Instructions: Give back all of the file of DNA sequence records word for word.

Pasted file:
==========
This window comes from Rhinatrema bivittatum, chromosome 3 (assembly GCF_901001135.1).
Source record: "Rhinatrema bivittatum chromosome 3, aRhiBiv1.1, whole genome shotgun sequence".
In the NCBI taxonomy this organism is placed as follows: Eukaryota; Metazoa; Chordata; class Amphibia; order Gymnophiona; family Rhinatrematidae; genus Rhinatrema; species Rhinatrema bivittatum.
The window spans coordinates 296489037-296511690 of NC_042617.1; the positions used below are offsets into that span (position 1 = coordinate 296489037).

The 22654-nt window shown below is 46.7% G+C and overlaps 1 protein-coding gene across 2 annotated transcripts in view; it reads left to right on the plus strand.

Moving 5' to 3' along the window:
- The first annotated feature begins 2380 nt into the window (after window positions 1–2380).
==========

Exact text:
This window comes from Rhinatrema bivittatum, chromosome 3 (assembly GCF_901001135.1).
Source record: "Rhinatrema bivittatum chromosome 3, aRhiBiv1.1, whole genome shotgun sequence".
In the NCBI taxonomy this organism is placed as follows: Eukaryota; Metazoa; Chordata; class Amphibia; order Gymnophiona; family Rhinatrematidae; genus Rhinatrema; species Rhinatrema bivittatum.
The window spans coordinates 296489037-296511690 of NC_042617.1; the positions used below are offsets into that span (position 1 = coordinate 296489037).

The 22654-nt window shown below is 46.7% G+C and overlaps 1 protein-coding gene across 2 annotated transcripts in view; it reads left to right on the plus strand.

Moving 5' to 3' along the window:
- The first annotated feature begins 2380 nt into the window (after window positions 1–2380).